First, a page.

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The Real Reason Oil Prices Remained Low In 2019 – OilPrice.com

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The year that is drawing to a close has not been good for oil. Despite production caps across OPEC and beyond, and despite the extra-large number and size of production outages, benchmark prices have stubbornly stayed range-bound below what oil-reliant OPEC economies consider a good price for their product. How did this happen?

First and foremost, it happened because of the U.S. shale boom, as Bloomberg’s Grant Smith wrote in a recent overview of oil in 2019. The consensus on the role of U.S. shale oil production growth seems to be unchallengeable. All oil price forecasts, including OPEC’s own, now regularly include U.S. oil production growth as the main reason for growth in non-OPEC supply that acts as counterweight to OPEC’s production curb efforts.

It was U.S. shale oil production—which hit a record-high this year turning the country into the world’s top oil producer—that caused what can only be called a growing apathy among traders. When OPEC is not the single large source of oil for energy-hungry nations, when there is another country pumping more than 11 million bpd with no risk of disruptions, the mood on the market is very different, and we saw this in 2019 more clearly than ever before.

The production outages at Libyan fields moved prices, but only for a few days. Even the biggest production outage in recent history, the drone and missile attacks on Saudi oil infrastructure, could not keep Brent at $70 for more than a few days. Of course, as usual, there was the hypothesizing that it could have spiked to $300 a barrel had the attacks led to an open war in the Middle East, but hypothesizing is part of the oil price game that has little bearing on actual prices. Related: From Boom To Bust: Permian Shale Towns Face Exodus

In further evidence that U.S. oil has become a force to be reckoned with, OPEC’s latest agreement to implement deeper production cuts failed to impress a market that was expecting the deepening and knew that this cannot stop U.S. production from growing. Oil prices habitually rise after an OPEC meeting or an update from inside the cartel—or from a Russian official now that the two have partnered on production—but this year the price rises have been short-lived.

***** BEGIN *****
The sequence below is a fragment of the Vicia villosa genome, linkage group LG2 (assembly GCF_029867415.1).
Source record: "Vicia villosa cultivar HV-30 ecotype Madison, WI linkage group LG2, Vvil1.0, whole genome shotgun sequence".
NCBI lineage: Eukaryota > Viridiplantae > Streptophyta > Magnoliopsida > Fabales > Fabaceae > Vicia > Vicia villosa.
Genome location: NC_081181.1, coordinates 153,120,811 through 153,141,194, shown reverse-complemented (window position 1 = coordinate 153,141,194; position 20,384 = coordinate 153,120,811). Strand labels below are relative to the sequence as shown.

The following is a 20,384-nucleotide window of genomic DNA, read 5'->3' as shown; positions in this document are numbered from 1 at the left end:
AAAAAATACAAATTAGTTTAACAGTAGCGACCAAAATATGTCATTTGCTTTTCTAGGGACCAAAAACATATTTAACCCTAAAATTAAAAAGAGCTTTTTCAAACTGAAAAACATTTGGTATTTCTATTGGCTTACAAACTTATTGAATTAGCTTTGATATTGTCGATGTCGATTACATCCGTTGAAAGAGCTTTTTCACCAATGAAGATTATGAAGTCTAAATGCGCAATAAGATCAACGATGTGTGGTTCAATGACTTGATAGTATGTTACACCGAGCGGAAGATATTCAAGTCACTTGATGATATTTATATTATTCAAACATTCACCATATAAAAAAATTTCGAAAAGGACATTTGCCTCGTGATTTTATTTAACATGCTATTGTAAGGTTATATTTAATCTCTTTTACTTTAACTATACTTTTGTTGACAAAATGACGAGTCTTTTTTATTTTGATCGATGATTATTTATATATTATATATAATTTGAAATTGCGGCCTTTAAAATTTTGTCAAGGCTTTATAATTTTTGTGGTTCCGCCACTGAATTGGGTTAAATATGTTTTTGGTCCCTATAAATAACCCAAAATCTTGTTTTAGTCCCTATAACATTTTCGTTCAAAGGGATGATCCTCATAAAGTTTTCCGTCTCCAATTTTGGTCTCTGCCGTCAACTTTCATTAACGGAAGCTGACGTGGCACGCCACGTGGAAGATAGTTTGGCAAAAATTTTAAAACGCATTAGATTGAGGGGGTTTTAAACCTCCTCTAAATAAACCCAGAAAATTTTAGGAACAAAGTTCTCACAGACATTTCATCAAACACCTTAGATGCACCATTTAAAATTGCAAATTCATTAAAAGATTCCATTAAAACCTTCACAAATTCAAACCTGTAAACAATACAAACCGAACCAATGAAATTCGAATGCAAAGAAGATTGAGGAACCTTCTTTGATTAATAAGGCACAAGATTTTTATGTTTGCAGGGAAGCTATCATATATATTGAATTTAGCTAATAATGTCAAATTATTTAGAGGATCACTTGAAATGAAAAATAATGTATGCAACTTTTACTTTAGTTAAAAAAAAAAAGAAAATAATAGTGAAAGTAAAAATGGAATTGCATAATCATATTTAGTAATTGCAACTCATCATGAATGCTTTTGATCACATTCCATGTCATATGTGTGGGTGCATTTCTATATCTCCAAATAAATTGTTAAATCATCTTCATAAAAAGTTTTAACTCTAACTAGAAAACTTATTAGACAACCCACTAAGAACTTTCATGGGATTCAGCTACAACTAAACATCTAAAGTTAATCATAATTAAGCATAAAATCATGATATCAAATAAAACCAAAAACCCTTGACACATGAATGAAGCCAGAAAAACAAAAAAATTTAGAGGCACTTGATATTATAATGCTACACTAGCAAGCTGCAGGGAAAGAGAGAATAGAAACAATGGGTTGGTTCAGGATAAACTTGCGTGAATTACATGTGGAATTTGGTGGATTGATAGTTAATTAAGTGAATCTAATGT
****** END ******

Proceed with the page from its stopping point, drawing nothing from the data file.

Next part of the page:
Fundamentals forecasts have not helped. The International Energy Agency said in its latest Oil Market Report that the global oil market will likely be 700,000 bpd in excess of demand in early 2020. That’s despite the efforts of OPEC+ and, yes, thanks to growth in U.S. production. That production, the IEA said, would drive a 2.3-million-bpd growth in non-OPEC supply while growth in the demand for oil will continue to slow. Related: Iraq’s 550,000 Bpd Oil Deal Is In Jeopardy

Yet there is still hope for oil bulls. Goldman Sachs and JP Morgan recently revised their oil price forecasts for 2020 and they revised them upward. Goldman upped its outlook for both Brent and WTI, citing its expectations that OPEC+ will successfully cut more barrels from their daily production, shrinking any oversupply. JP Morgan seems to share the sentiment. It also cited OPEC+’s deeper cuts as reason for its price-forecast revision.

Trusting oil price forecasts from even the most reputable investment bank is something one does at their own risk, but there have been signs that prices could climb higher, even in the new apathetic market environment. Among the signs are the improving relations between the U.S. and China and, most recently, a WSJ report that banks are growing cold towards shale drillers. There is a very good chance that news like this could pull the market out of its apathy.

If shale drillers lose their easy access to cash, the fact could even erase the apathy entirely. For now, however, the overwhelming sentiment on oil markets is indifferent-for-longer.

By Irina Slav for Oilprice.com

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'It starts with regret': TMX says it needs to regain trust after outage – BNNBloomberg.ca